Tang has studied metaphysics for 16 years, including energy healing, numerology, and tarot. He uses several schools of divination to ply his trade, combining different styles like bazi (birth charts), yijing (which uses hexagrams), and qimendunjia. He’s currently learning ziweidoshu: an astrological approach to fortune-telling. There are versions of metaphysical divination across world cultures, but for Tang, feng shui has prevailed as the most well-known. That’s because “the Chinese were always about maintaining power, longevity, and wealth” – a nod to its Imperial heritage. “I don’t make it woo-woo either, less on superstition and more on what works through experience,” he said of his younger clientele.
As cities and class structures began to develop in ancient China, feng shui became an important part of urban planning, and a defining feature of the Imperial Court. “Feng shui was a closely guarded secret in the old days and used for the burial of emperors to prolong their dynasties,” Tang said. “In old China you would need to accommodate the feng shui master and get an assistant to help him… so that could be like days or weeks, and only the rich could afford it then.”
Which brings us to the matter of the Happy Home Academy, Animal Crossing’s faceless arbiter of taste and fortune. At the start of the game, Animal Crossing copies the basic approach to a feng shui assessment. It asks for your birthday and encourages you to assess the land when building new structures. Tang’s client evaluation process includes obtaining their birth chart “to see what is happening at the current point of their life, to see what they want and plan with them what can be done,” going to their home to “block and survey the surroundings, landforms, [and] elemental balance,” and examining furniture that may be blocking qi. “The living room, sleeping area and kitchen are the most important areas to watch for,” he said, with the reminder that “there is no need to buy expensive statues or objects — using the right items will work better.”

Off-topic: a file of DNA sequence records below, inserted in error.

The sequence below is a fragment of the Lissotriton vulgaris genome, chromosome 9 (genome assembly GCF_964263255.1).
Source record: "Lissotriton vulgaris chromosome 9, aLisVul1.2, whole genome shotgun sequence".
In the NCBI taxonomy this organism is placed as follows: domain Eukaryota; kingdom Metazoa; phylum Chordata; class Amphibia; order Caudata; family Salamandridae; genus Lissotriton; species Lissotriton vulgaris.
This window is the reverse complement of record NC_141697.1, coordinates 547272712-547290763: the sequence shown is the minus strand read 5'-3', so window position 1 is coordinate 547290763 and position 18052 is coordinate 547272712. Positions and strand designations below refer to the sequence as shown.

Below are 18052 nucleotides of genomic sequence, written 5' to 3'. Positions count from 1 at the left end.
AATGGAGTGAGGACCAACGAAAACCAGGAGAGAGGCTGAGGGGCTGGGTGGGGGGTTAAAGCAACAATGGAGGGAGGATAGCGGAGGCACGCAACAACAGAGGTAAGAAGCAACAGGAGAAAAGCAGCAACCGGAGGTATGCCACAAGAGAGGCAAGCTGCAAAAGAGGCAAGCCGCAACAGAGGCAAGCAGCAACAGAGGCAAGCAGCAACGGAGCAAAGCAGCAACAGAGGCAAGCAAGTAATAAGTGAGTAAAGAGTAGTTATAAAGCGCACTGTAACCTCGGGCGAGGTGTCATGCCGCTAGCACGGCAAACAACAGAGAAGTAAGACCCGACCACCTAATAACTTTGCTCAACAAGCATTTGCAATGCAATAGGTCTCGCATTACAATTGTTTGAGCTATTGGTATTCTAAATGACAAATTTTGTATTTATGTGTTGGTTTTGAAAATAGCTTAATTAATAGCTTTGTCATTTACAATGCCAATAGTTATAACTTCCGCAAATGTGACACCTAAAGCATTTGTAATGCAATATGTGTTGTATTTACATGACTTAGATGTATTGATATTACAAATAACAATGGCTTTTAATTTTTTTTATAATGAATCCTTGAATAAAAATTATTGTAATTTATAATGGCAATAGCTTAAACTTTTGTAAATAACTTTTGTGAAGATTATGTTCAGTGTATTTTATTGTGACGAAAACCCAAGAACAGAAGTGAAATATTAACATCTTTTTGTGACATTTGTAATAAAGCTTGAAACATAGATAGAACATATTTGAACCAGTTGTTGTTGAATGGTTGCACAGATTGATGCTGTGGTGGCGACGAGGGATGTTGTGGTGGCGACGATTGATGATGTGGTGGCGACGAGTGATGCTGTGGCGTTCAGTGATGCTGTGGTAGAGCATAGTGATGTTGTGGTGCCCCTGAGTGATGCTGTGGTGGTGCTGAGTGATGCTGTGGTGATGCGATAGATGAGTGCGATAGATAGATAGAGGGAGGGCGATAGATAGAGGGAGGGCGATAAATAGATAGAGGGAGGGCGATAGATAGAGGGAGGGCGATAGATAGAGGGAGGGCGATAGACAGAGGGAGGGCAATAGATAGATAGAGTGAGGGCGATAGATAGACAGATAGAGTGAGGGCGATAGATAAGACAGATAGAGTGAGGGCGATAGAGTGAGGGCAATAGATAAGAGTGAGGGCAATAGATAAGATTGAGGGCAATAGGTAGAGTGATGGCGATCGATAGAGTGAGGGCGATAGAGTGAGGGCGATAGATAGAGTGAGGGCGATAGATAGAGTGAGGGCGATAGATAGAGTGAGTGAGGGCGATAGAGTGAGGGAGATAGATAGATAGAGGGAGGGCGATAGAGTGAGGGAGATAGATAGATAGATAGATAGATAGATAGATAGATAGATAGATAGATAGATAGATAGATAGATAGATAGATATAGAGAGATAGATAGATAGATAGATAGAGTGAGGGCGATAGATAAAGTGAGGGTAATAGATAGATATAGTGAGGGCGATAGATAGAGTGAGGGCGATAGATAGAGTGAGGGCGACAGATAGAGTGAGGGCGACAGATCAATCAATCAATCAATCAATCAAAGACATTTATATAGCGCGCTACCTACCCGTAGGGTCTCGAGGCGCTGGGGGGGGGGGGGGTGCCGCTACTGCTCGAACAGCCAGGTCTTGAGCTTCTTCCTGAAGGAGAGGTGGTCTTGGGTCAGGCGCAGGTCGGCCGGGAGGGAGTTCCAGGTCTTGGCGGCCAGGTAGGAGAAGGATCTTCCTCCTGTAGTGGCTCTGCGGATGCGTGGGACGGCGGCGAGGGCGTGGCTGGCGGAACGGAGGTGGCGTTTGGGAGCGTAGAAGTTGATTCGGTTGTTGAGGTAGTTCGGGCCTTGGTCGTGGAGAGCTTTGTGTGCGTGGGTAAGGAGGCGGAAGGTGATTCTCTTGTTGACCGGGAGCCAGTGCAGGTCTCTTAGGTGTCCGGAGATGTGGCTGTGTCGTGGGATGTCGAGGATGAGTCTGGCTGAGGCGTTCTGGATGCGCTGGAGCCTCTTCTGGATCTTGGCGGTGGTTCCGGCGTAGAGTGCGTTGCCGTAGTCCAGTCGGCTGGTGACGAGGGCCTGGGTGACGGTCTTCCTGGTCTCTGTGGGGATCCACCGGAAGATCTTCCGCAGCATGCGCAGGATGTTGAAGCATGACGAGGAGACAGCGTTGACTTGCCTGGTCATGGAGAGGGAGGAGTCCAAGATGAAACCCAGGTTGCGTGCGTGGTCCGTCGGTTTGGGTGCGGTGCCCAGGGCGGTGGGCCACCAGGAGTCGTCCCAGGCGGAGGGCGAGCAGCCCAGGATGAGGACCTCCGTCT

But the HHA (whom we only know through weekly letters) are also supposedly the ones judging your use of feng shui. According to Tang, New Horizons’ rules are problematic compared with real feng shui principles. In the game, the HHA encourages players to place yellow items to the west, green items to the south, and red items to the east. In feng shui, each cardinal point is associated with an element and related colors, as Tang explained: “South is fire (red), east is wood (green), west is metal (white, gold, silver) and north is water (black, blue, gray).”
New Horizons clashes with the style of feng shui practiced by Tang, who uses bazi as a reference. “The problem for the east side is because it’s wood and red is fire, so fire feeds on wood to burn and weakens the sector,” he continued. “If, say, a person needs wood in the bazi chart… this would mean the useful element is weakened and cannot help the person, for instance if wood represents resources, support and helpful people.” We’re guessing that “support” in the context of the island might mean better villagers (go away, Pietro) or maybe even more spawns of Wisp and Gulliver.
Ultimately, there’s no way to fully determine why you’re cursed to fish up trash or take in your friends’ rejects. There’s no full, public list of rules behind why New Horizons’ feng shui seems to affect some players’ luck, as well as their HHA rating. Of course, there’s also no way to know how deep the feng shui rabbit hole goes in ACNH. It’s just another wonderful distraction from the burning reality around us.
But it shouldn’t be surprising to learn that Animal Crossing has hidden variables. This is, after all, the same game where even the most hardcore gardening nerds can’t fully figure out why some trees don’t grow. But it’s clearly not real feng shui. And one thing we all can agree on is the hideous aesthetic of color-blocking your home like a Lego starter pack to get better items and more bells…